Average E-FRET values were compared with one another using a 2-tailed Student's t-test, and were tested to determine whether they were greater than the background of the FRET assay using a 1-tailed Student's t-test.
We generated a series of consensus 23RSS oligonucleotide substrates containing a donor [6-carboxyfluoresceine (FAM)] and an acceptor [carboxytetramethylrhodamine (TAMRA)] fluorophore located at various positions relative to one another and to the 23RSS (depicted schematically in Figure 1C). In some cases, Alexa 488/Alexa 594 were used as the donor/acceptor fluorophore pair. Fluorophores were coupled to a DNA base using a C6 methylene linker. If RAG binding to the substrate bends or distorts the DNA in the region between the fluorophores, this can alter the interfluorophore distance and the efficiency of energy transfer. Depending on the location of the fluorophores and the magnitude and direction of the bend, the efficiency of energy transfer can increase or decrease compared with the free substrate (Figure 1C). For each substrate, we measured the efficiency of energy transfer (E-FRET) in the absence or presence of proteins and partner 12RSS (to allow PC formation) and used this information to calculate the change in interfluorophore distance that occurred as a result of complex formation. The proteins used in most experiments were individually expressed MBP-RAG1c (aa 384–1008), GST-RAG2c (aa 1–387) and full length HMGB1. In some experiments, copurified MBP-RAG1c (aa 384–1040) and MBP-RAG2c (aa 1–387) were used (see Materials and Methods). Fluorophore-labeled 23RSS (15 nM) and a 3-fold molar excess of unlabeled consensus 12RSS partner were incubated with MBP-RAG1c (125 nM), GST-RAG2c (250 nM) and HMGB1 (197 nM) (hereafter referred to as the full complement of proteins) in a buffer containing 5 mM Mg2+ (hereafter referred to as the complete reaction). These protein concentrations were chosen because they supported maximal RSS binding and cleavage in conventional mobility shift and cleavage assays (data not shown). DNA substrates were named according to the positions of the fluorophores, with the donor position specified with a capital letter preceded by ‘d’ and the acceptor by a number followed by ‘a’. For example, the 23RSSdR2a substrate depicted in Figure 1D has the donor at position R and the acceptor at position 2. The locations and names of the fluorophore positions studied are depicted in Supplementary Figure S1. The background of the FRET assay was calculated to be 1.9 ± 0.5% (see Materials and Methods).
Although evidence for DNA bending was obtained with many of the substrates examined (see below), the 23RSSdR2a substrate (Figure 1D) was particularly informative and was examined in greatest detail. In this substrate, the donor lies 3 bp 3′ of the nonamer and the acceptor 9 bp 5′ of the heptamer and are separated by a total of 51 bp, or a distance of 171–180 Å in B form DNA [calculated using data from (32)]. Because energy transfer is not detectable with these fluorophores at distances >~90 Å, no energy transfer was expected in the free substrate DNA. Indeed, as shown in Figure 2A, C and E, the emission spectra for 23RSSdR2a [red line; indicated as ‘(d + a)’] was similar to that of a control reaction in which the donor and acceptor were in trans on different 23RSS substrates (an equimolar mixture of 23RSSdR and 23RSS2a substrates; solid black line; ‘(d) + (a)’). These spectra show a peak of emission at ~520 nm, as expected, for the FAM (or Alexa 488) donor, with no evidence of acceptor emission or quenching of donor emission when the fluorophores are in cis as compared with in trans. Note that all spectra have been corrected for residual acceptor fluorescence (see Materials and Methods).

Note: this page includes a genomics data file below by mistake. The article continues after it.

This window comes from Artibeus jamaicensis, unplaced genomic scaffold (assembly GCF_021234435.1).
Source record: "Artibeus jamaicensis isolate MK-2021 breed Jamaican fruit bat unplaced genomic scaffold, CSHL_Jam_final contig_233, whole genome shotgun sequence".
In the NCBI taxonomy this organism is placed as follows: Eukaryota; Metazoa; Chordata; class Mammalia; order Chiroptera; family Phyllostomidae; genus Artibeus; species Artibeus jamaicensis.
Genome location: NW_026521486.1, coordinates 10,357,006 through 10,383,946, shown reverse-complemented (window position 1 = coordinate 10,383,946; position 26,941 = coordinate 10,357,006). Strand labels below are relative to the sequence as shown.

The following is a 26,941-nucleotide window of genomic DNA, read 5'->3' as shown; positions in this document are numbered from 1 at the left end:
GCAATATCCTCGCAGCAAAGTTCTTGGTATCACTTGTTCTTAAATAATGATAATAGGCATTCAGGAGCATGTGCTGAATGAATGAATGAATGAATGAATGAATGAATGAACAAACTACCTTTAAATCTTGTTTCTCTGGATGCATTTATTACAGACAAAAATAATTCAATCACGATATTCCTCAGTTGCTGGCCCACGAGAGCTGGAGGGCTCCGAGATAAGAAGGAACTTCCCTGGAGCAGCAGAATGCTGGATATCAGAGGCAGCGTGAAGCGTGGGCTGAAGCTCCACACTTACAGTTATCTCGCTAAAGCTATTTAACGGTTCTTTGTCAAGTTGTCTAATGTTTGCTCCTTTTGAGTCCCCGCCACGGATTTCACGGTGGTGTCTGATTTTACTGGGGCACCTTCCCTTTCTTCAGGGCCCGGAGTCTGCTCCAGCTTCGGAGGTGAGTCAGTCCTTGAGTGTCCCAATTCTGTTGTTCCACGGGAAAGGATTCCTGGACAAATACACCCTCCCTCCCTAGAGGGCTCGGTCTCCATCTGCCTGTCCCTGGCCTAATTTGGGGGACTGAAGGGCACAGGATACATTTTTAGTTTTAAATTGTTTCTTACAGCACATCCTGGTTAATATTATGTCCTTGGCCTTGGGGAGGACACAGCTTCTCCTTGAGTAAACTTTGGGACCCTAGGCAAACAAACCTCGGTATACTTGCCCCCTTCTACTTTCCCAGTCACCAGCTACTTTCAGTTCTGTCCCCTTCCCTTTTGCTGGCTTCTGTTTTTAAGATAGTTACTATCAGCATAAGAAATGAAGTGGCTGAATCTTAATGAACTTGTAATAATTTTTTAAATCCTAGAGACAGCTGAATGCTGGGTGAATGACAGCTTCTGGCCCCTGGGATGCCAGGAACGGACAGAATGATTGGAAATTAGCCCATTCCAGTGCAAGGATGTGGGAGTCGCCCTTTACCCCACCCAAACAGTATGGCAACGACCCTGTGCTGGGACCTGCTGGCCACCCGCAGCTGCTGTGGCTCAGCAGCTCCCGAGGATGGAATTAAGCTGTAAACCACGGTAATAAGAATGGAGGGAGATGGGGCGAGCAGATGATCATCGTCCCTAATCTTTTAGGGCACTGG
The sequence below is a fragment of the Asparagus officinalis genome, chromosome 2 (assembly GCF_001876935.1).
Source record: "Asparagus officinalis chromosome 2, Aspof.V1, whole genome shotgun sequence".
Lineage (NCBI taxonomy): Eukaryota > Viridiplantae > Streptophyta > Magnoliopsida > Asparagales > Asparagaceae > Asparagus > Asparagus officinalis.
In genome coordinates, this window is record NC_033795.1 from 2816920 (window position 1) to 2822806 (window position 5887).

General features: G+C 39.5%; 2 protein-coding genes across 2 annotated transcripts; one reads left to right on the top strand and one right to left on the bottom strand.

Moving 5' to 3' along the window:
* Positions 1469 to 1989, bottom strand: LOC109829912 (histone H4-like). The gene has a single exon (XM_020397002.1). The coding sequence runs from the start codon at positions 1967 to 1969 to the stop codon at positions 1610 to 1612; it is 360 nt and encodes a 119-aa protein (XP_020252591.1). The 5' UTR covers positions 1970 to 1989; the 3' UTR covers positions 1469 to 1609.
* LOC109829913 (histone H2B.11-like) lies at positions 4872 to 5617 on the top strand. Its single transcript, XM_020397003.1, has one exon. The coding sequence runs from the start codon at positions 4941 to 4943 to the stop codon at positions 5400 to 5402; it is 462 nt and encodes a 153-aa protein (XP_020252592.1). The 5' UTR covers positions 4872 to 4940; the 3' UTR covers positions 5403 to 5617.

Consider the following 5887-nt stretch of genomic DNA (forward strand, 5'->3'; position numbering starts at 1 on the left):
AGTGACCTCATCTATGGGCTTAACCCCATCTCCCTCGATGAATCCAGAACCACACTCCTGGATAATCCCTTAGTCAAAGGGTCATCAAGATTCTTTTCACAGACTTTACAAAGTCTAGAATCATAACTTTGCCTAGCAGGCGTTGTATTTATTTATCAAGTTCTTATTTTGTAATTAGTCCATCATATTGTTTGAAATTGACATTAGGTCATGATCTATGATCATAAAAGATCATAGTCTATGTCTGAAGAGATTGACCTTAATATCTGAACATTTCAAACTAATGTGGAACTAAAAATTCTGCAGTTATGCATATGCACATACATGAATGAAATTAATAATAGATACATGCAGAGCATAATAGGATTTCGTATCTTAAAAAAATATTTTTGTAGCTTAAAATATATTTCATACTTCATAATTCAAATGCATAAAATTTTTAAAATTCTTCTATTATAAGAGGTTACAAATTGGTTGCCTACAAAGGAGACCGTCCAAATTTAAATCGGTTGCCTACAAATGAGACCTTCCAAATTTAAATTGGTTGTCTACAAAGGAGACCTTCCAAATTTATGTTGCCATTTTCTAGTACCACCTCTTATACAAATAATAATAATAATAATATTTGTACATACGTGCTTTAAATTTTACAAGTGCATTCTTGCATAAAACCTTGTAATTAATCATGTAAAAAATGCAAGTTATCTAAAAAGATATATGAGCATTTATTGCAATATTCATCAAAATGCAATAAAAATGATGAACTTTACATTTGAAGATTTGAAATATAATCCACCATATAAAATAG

Addition of the full complement of proteins and unlabeled 12RSS to the 23RSSdR substrate that contains only the donor (dotted black line; ‘(d) + proteins’) resulted in substantial quenching of donor fluorescence (Figure 2A), which is due to interactions between the proteins and the FAM donor. When the doubly labeled 23RSSdR2a substrate was used (blue line; ‘(d + a) + Proteins’), we observed a further decrease in donor emission as well as acceptor sensitization (emission peak between 570 and 595 nm) (Figure 2A, compare blue and dotted black lines). These changes in the spectra, which are directly attributable to the sensitization of the acceptor, indicate that energy transfer is occurring between the two fluorophores. This was consistently observed in 17 independent experiments, quantitation of which (see Materials and Methods) yielded an average E-FRET of 18.0 ± 1.2%. This indicates that in the protein–DNA complex, the donor and acceptor are now separated by a distance <90Å. Using some simplifying assumptions (discussed below), we calculated the interfluorophore distance of 23RSSdR2a in the PC to be 71 Å ± 10Å. This could only occur if the DNA undergoes substantial bending/distortion in the region between the two fluorophores.
The experiments described above were performed with individually expressed MBP-RAG1c and GST-RAG2c proteins, and we wanted to determine if similar results would be obtained with coexpressed MBP-RAG1c and MBP-RAG2c, which are even more active in binding and cleavage assays (data not shown). The coexpressed MBP-RAG proteins yielded similar results, with an E-FRET of 19.7% (Figure 2C). To confirm that these results were not dependent on our choice of fluorophores, we tested a 23RSSdR2a substrate labeled with Alexa 488 (donor) and Alexa 594 (acceptor). This substrate, when assayed with the coexpressed MBP-RAG proteins, also yielded energy transfer (E-FRET = 28.3 ± 1.4%), with acceptor sensitization observed as a distinct peak between 610 and 650 nm (Figure 2E). We conclude that FRET is consistently observed with the 23RSSdR2a substrate under conditions that allow formation of the PC.